Governments & CEDAW

Purpose of a States Party Report

Principles and Elements to Take Into Account

Useful Reference Documents

Guidelines for Writing a States Party Report

Other Essential Elements of a States Party Report

Designation of Responsibilities

Sources for Review



iwraw asia pacific





Governments and CEDAW

A CEDAW States party report demands much more than a generalised presentation of a country situation on the status of women. It serves as an on-going process set-up by the UN to monitor State compliance with their obligations under the CEDAW Convention. This report is the basis of a review by the CEDAW Committee of State action, and the State has to be in a position to explain its actions. The State, through this report has to show what measures it has taken to identify and eliminate discrimination against women and bring about equality between women and men, what obstacles exist and how it will overcome them in the short-term and in the long-term. The State has to show good intention and be held answerable to the UN to give effect to the commitments it has undertaken internationally. The reporting process constitutes a mechanism for accountability at the international level.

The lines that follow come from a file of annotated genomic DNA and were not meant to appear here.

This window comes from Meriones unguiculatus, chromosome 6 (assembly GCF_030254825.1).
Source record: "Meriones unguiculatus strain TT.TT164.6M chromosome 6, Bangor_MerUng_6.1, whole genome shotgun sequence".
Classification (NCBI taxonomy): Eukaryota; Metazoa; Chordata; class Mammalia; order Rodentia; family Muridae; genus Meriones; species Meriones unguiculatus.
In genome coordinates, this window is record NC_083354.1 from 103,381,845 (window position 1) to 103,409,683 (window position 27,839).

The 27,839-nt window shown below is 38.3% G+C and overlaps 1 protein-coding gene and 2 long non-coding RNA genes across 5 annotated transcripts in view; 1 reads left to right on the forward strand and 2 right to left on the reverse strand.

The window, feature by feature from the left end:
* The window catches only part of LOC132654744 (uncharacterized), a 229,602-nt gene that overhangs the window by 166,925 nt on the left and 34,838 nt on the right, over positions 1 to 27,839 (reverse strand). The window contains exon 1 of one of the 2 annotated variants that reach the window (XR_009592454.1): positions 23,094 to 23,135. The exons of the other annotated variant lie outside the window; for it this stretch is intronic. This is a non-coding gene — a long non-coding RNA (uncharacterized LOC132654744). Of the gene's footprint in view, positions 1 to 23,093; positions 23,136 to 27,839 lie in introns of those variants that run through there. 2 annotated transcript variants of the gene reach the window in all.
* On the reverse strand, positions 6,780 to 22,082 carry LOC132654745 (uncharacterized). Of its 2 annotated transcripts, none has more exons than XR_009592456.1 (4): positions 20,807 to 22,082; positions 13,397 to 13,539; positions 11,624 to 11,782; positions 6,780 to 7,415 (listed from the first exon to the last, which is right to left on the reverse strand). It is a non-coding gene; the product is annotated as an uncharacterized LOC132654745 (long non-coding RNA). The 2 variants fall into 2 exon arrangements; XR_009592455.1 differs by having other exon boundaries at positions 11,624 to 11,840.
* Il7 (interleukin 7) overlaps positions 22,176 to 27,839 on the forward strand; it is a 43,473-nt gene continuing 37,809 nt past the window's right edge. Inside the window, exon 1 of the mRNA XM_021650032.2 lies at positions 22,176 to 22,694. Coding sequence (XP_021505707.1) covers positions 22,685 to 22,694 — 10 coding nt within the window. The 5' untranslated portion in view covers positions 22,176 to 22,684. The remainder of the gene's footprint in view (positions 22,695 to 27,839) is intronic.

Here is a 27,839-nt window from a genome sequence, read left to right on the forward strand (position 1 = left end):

The States party report, however, is more than a procedural requirement set-up by the UN. It provides the means by which the State is able to identify for itself, and in specific contexts, the obstacles and barriers to advance the equality status of women and to plan appropriate time bound interventions to bring this about. At the first level, this report needs to be seen as an internal planning instrument that will guide the State in fulfilling its obligations under the CEDAW Convention. This requires that the report is written honestly and that it takes into consideration the different contexts of women's lives prevalent in the country and identifies specific barriers and interventions relevant to the diverse contexts that exist.

The first or initial report serves as a baseline report on the basis of which benchmarks can be identified for monitoring progress. The subsequent or periodic reports serve to identify progress according to plan.

This section highlights the essential elements of a States party report to the CEDAW Committee, as identified by IWRAW Asia Pacific.

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This page was last updated on July 25, 2003

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